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Sask. woman can keep emotional support hens, wants city to change backyard chicken rules

Amy Snider found four healing hens in the midst of a pandemic.

The Regina woman first rented the chickens from a Saskatchewan farmer for the summer in 2020. 

“I felt really at a loss for things to do to bring me and my family joy, and I also was experiencing very severe anxiety and some other mental health issues,” she said. 

Snider said she’s always loved chickens and how they made her feel happy. 

She told CBC News she got approval from her south-end neighbours to have the hens in her backyard, despite a bylaw banning the animals from being kept within city limits. 

“I thought, it’s COVID, it’s summer, I’m just going to do this and if anyone complains, I’ll be able to give them back to the farm they came from,” she said. 

WATCH | How this Regina woman got a prescription for emotional support chickens: 

sask woman can keep emotional support hens wants city to change backyard chicken rules

How a Regina woman got a prescription for emotional support chickens

24 hours ago

Duration 3:55

Featured VideoA Regina woman got a doctor’s prescription for emotional support chickens to help with her anxiety and other mental health issues. She used it to successfully fight city hall’s ban on backyard chickens.

By the end of summer, however, Snider had grown attached to the hens. At the same time, she said, her mental health was “getting worse.”

She went to her doctor for a letter, “to give me permission to keep the chickens as emotional support animals. He did even more and he wrote me an official prescription.”

“So I have a prescription for chickens.”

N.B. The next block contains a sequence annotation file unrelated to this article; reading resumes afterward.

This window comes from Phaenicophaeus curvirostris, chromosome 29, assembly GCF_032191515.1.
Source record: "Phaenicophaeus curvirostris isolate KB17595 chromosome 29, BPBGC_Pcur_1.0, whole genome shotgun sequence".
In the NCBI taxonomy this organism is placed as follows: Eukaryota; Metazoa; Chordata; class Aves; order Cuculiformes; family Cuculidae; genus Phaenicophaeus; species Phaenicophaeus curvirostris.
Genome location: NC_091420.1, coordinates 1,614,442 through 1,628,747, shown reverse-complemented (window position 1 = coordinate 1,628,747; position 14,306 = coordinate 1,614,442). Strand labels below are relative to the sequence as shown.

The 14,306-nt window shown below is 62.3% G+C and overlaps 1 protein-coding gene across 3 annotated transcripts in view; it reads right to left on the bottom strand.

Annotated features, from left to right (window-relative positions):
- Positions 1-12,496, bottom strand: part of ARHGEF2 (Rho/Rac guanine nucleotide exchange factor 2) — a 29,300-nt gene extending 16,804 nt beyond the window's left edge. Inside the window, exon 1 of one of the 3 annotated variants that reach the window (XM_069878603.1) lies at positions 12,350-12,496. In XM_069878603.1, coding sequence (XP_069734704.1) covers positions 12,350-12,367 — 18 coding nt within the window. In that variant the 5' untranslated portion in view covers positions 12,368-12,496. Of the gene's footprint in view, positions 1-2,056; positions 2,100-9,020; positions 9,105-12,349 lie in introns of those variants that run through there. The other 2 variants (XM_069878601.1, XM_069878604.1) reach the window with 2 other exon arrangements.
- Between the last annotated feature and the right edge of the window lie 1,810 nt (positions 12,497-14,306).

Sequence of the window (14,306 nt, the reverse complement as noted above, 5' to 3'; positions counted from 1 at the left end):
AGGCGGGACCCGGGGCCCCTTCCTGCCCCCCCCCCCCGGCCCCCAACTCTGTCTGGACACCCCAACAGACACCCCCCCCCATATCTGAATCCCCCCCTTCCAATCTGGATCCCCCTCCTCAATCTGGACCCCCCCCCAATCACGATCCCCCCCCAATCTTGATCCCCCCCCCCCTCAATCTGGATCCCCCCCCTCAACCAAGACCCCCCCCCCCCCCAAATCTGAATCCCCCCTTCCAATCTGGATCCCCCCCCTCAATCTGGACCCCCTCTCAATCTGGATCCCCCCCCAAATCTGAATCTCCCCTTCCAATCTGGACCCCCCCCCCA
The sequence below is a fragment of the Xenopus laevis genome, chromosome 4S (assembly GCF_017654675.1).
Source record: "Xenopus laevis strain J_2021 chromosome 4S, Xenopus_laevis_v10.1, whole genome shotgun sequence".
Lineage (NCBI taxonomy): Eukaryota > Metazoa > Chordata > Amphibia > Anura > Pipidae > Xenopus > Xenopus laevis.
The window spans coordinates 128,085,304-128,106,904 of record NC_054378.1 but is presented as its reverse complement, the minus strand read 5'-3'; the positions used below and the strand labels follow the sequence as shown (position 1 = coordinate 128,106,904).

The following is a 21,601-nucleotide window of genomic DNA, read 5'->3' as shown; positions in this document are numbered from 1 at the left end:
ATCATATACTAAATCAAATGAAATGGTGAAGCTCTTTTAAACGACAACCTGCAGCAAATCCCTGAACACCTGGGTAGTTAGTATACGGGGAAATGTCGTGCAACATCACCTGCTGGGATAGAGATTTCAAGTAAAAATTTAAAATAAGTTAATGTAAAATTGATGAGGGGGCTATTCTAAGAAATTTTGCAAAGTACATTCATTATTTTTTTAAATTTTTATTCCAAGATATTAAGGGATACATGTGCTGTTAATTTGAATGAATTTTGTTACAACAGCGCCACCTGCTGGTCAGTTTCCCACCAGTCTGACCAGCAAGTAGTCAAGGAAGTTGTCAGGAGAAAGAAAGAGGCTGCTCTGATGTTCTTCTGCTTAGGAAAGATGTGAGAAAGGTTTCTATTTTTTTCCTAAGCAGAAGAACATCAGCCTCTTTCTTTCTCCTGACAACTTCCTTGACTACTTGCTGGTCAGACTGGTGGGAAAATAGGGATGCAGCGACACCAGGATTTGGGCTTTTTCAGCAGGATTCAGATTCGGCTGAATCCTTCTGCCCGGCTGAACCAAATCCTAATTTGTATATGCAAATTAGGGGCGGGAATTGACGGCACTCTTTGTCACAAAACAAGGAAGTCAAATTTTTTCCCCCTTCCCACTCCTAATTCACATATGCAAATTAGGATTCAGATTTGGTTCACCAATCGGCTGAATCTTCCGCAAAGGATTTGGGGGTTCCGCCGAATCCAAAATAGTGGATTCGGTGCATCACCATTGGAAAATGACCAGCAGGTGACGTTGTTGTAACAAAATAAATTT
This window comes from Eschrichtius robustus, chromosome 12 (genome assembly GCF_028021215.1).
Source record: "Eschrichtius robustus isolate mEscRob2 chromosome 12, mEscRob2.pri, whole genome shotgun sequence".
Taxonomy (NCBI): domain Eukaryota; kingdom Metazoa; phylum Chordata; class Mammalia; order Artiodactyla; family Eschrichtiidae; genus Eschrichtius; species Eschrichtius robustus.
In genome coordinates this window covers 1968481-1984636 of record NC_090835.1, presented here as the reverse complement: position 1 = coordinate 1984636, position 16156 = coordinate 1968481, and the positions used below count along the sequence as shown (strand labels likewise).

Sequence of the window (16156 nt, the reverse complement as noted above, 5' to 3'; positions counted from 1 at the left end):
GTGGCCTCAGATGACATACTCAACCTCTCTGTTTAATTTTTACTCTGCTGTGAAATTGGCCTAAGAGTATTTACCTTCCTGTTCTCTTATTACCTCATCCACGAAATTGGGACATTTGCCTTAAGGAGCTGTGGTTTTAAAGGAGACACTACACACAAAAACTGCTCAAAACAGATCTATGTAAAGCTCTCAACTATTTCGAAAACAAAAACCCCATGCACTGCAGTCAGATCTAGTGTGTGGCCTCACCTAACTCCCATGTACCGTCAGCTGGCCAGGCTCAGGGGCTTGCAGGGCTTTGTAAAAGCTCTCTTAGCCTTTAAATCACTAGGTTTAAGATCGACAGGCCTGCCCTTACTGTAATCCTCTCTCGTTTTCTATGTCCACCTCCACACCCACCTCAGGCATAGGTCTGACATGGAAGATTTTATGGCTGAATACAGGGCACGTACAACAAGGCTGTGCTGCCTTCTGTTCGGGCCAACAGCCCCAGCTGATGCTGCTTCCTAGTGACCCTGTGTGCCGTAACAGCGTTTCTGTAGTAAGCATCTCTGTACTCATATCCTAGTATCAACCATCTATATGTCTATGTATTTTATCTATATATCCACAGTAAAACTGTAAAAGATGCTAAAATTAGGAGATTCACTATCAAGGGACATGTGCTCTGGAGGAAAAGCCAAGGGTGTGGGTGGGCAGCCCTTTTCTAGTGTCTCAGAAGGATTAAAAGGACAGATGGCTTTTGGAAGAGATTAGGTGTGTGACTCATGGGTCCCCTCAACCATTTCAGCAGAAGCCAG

Plucky plight

For nearly three years, no one said anything about Snider’s hens, affectionately named Julia, Martha, Scrambled and Omelette.

Neighbour Shelagh Campbell said she enjoys visiting the hens, which are “not annoying in any way.”

“I don’t hear them. If I think about the fact that from where I live, I can hear Mosaic Stadium every time a touchdown is scored. I can hear the traffic and drag racing on Albert Street … all of those things make more sounds than chickens do,” Campbell said. 

A black chicken sits on a small swing made out of a pool noodle in a snow-covered backyard.
Martha, a Jersey giant hen, enjoys a swing in Amy Snider’s backyard. Snider says chicken, and how they can be kept, are often misunderstood. (Stefani Langenegger/CBC)

This past spring, however, someone anonymously reported the backyard coop to city bylaw officers.

The Regina Animal Bylaw currently prohibits livestock — including chickens, turkeys, pheasants, ducks and geese — from being kept in any areas of the city.

That’s when Snider pulled out her chicken prescription.

“After a few months of deliberations with the legal department, the city has dropped the case and is letting me keep my therapy or emotional support chickens,” she said.

“I am so relieved I don’t need to live in fear they will be taken from me and it also allows me to be an even louder spokesperson.”